The Adjustment Bureau

8 03 2011

AN ENTERTAINING FANTASY

It is human nature to expect a reason behind the events that go on around us. We inevitably thank (or blame) the world for those things that are outside of our control, like when we trip over a rock on the sidewalk, causing us to miss a bus, which then drives off a cliff.

Is there some higher power controlling these seemingly minute details? The Adjustment Bureau reinforces this belief by arguing that everything in the world is controlled by a single, mysterious organization.

We’re introduced to David (Matt Damon) as a young, up and coming politician whose career has just been derailed by the release of an embarrassing college photo. His downward spiral is suddenly halted when he meets a beautiful young woman named Elise (Emily Blunt) in a hotel bathroom.

Unfortunately, there are forces at work in the world which were supposed to prevent David and Elise from ever meeting one another. These forces are the agents of the Adjustment Bureau, who must do everything in their power to ensure that the two never meet again.

Matt Damon and Emily Blunt's chemistry carries The Adjustment Bureau

In a feat of random chance, Elise and David end up meeting on the bus a few days later. In the eyes of the Bureau, David has now gone ‘off plan’, which means that the results of his actions are completely unknown.

When the agents eventually confront David about this deviance, they insist that there will be unfortunate consequences if he and Elise continue to see each other and implore that he forgets about her. Like most people, David does not like being told what to do and, as a result, becomes consumed by his quest to find Elise.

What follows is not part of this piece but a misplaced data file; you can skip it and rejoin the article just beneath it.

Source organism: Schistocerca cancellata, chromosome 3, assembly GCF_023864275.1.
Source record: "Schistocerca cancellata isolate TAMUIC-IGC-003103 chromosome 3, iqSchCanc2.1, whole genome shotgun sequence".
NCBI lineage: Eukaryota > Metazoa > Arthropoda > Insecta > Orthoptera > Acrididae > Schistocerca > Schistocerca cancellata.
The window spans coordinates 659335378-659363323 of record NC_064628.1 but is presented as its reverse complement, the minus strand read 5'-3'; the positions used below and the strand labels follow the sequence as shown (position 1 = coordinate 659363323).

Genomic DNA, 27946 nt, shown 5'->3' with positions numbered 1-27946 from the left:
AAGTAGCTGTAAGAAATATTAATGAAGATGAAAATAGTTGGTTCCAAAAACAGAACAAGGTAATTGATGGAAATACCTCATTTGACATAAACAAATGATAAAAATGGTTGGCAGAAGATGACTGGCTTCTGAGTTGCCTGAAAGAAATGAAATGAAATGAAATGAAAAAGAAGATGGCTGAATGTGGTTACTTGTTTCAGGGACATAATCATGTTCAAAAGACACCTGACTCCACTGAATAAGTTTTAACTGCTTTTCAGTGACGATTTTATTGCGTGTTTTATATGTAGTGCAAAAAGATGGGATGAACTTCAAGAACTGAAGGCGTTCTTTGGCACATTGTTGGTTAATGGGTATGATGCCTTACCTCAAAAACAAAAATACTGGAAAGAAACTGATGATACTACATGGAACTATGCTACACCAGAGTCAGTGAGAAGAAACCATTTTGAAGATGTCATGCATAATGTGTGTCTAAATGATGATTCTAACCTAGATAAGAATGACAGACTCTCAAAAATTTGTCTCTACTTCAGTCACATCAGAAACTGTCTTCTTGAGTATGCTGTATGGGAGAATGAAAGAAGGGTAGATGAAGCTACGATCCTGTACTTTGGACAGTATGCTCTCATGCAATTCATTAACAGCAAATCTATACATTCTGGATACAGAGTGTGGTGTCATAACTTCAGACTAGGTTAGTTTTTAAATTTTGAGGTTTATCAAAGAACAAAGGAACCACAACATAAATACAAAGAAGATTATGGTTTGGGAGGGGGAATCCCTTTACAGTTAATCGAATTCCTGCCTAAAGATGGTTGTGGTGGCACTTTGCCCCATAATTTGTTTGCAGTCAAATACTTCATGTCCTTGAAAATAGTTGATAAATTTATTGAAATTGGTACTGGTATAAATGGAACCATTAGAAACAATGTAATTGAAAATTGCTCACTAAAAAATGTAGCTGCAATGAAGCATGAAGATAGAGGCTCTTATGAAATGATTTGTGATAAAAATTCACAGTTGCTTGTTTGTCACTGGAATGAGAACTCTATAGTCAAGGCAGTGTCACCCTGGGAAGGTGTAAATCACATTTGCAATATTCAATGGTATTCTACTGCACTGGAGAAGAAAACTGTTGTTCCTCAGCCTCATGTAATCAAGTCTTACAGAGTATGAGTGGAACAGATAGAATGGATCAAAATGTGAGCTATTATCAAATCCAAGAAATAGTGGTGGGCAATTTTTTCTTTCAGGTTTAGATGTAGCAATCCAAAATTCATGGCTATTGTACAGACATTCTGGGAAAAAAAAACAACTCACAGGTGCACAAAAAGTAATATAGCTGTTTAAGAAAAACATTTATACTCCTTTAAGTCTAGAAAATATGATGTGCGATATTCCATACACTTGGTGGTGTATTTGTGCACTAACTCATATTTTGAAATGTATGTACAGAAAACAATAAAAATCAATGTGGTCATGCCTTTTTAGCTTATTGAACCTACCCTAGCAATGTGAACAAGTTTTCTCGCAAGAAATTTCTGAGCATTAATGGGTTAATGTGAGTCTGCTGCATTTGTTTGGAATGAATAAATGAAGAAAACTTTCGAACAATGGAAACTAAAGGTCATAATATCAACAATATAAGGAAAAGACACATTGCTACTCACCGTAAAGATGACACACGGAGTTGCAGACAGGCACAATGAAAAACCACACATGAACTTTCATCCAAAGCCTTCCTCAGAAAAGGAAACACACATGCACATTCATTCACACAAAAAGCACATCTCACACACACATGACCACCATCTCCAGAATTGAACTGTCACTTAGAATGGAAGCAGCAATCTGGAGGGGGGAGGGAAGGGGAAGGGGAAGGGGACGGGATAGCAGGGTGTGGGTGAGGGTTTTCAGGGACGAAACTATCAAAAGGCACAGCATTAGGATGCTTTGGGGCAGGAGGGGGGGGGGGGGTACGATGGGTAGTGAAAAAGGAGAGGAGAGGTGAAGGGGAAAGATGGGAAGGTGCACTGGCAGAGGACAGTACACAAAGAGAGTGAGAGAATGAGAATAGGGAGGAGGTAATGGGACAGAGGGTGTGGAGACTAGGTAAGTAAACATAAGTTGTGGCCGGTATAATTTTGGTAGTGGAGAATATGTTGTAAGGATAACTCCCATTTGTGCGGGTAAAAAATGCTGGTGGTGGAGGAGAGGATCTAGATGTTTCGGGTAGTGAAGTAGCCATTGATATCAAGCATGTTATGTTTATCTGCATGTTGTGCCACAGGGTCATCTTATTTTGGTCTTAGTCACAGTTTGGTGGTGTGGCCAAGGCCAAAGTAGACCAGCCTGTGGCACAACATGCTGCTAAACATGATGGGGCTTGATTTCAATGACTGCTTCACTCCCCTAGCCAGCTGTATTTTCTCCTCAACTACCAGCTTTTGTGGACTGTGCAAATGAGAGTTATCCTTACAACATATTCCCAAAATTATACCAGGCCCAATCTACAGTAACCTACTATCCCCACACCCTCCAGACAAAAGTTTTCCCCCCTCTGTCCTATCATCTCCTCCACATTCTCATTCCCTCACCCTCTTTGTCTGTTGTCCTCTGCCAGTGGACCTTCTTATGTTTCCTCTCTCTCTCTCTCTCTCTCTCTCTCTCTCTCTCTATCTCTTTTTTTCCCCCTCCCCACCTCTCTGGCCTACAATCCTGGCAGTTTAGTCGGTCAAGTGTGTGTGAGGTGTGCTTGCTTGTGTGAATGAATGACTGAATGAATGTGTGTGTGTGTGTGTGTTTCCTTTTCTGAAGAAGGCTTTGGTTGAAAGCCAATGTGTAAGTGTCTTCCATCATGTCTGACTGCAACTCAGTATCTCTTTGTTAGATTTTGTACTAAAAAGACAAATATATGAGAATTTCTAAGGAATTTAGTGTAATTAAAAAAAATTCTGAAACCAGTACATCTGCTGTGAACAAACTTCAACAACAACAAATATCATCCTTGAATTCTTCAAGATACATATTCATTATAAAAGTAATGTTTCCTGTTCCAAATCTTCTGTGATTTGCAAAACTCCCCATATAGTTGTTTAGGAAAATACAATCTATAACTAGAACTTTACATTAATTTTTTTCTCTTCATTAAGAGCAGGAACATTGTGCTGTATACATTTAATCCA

However, David faces a serious uphill battle. How can he outsmart a group of people who can read his thoughts, observe his ‘decision tree’, and transform doorways into magical portals?

The answer is through David’s own ingenuity. When the Bureau expects him to use a telephone to discover the location of Elise’s dance company, they shut down all communications within a four-block radius. Instead, David runs into a crowded café and asks the customers if they had ever been to a show at that particular dance studio. When one man responds, David has his answer.

The enigma that is the Adjustment Bureau is the most interesting part of the movie. One agent admits to David that they have been called angels in the past, but they should be viewed more like case officers who “live a lot longer than humans.”

The Bureau also claims responsibility for both the highs and lows of human history. They were actively managing our decision-making when we built the Roman Empire, or landed on the moon, but had stepped away during the Dark Ages, the Holocaust, and both World Wars.

There are several mysterious limitations to the Bureau’s powers that, in the context of the movie, seem forced. For example, the presence of water disrupts the omniscient powers of the agents, while a magical hat must be worn at all times when traveling through the doorway portals.

When you take away the supernatural elements, The Adjustment Bureau is simply about the recklessness of love. There are plenty of movies where, for any number of reasons, two characters are forbidden from being with one another, but The Adjustment Bureau does a good job of making us actually care about David and Elise’s relationship. This is due in large part to the chemistry between Damon and Blunt.

It may not be as mind-bending as Inception, but it is nearly as intriguing. The idea that an agency of well-dressed men in bowler hats can control human history is unique, to say the least. I appreciate the originality, but The Adjustment Bureau falls just short of its lofty ambitions.



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